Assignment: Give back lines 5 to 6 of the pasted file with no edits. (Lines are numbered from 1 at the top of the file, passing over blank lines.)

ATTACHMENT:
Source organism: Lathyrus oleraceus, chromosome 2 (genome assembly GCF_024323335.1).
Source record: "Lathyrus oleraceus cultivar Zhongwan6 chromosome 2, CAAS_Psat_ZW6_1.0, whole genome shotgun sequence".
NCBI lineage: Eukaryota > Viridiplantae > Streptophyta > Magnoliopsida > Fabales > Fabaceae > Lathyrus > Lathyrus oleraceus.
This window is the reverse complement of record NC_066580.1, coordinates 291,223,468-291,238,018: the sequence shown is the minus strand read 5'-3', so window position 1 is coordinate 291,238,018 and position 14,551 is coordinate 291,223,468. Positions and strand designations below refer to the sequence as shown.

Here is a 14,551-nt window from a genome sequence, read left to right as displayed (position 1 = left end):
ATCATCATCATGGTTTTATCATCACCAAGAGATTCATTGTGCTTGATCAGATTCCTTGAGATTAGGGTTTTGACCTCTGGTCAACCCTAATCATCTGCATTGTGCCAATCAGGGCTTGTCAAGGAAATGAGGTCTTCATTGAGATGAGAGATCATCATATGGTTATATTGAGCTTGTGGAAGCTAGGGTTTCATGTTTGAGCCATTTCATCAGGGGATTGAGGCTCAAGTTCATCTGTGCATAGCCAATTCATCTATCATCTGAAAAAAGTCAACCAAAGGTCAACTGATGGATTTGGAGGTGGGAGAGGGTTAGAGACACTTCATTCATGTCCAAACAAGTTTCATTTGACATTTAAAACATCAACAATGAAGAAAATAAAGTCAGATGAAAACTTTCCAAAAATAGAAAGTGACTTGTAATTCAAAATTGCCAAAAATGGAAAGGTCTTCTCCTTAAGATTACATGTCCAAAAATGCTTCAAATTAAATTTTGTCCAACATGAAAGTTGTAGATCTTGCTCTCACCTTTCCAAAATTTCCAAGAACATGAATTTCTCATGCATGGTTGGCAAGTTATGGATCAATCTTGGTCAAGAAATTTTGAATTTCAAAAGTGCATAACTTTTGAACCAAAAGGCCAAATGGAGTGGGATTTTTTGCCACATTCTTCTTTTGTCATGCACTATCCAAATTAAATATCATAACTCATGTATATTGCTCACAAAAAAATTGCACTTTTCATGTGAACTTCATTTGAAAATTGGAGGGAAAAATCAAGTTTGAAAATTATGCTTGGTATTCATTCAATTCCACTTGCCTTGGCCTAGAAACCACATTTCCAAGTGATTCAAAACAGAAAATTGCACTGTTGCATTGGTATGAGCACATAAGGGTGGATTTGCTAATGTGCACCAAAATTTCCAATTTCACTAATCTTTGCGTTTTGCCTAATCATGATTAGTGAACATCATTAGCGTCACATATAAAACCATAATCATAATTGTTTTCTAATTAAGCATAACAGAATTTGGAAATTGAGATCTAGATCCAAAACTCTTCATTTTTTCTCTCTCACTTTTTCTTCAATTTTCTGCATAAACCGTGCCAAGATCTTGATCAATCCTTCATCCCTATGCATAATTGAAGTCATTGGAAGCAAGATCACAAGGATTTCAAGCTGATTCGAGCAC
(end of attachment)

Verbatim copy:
Here is a 14,551-nt window from a genome sequence, read left to right as displayed (position 1 = left end):
ATCATCATCATGGTTTTATCATCACCAAGAGATTCATTGTGCTTGATCAGATTCCTTGAGATTAGGGTTTTGACCTCTGGTCAACCCTAATCATCTGCATTGTGCCAATCAGGGCTTGTCAAGGAAATGAGGTCTTCATTGAGATGAGAGATCATCATATGGTTATATTGAGCTTGTGGAAGCTAGGGTTTCATGTTTGAGCCATTTCATCAGGGGATTGAGGCTCAAGTTCATCTGTGCATAGCCAATTCATCTATCATCTGAAAAAAGTCAACCAAAGGTCAACTGATGGATTTGGAGGTGGGAGAGGGTTAGAGACACTTCATTCATGTCCAAACAAGTTTCATTTGACATTTAAAACATCAACAATGAAGAAAATAAAGTCAGATGAAAACTTTCCAAAAATAGAAAGTGACTTGTAATTCAAAATTGCCAAAAATGGAAAGGTCTTCTCCTTAAGATTACATGTCCAAAAATGCTTCAAATTAAATTTTGTCCAACATGAAAGTTGTAGATCTTGCTCTCACCTTTCCAAAATTTCCAAGAACATGAATTTCTCATGCATGGTTGGCAAGTTATGGATCAATCTTGGTCAAGAAATTTTGAATTTCAAAAGTGCATAACTTTTGAACCAAAAGGCCAAATGGAGTGGGATTTTTTGCCACATTCTTCTTTTGTCATGCACTATCCAAATTAAATATCATAACTCATGTATATTGCTCACAAAAAAATTGCACTTTTCATGTGAACTTCATTTGAAAATTGGAGGGAAAAATCAAGTTTGAAAATTATGCTTGGTATTCATTCAATTCCACTTGCCTTGGCCTAGAAACCACATTTCCAAGTGATTCAAAACAGAAAATTGCACTGTTGCATTGGTATGAGCACATAAGGGTGGATTTGCTAATGTGCACCAAAATTTCCAATTTCACTAATCTTTGCGTTTTGCCTAATCATGATTAGTGAACATCATTAGCGTCACATATAAAACCATAATCATAATTGTTTTCTAATTAAGCATAACAGAATTTGGAAATTGAGATCTAGATCCAAAACTCTTCATTTTTTCTCTCTCACTTTTTCTTCAATTTTCTGCATAAACCGTGCCAAGATCTTGATCAATCCTTCATCCCTATGCATAATTGAAGTCATTGGAAGCAAGATCACAAGGATTTCAAGCTGATTCGAGCAC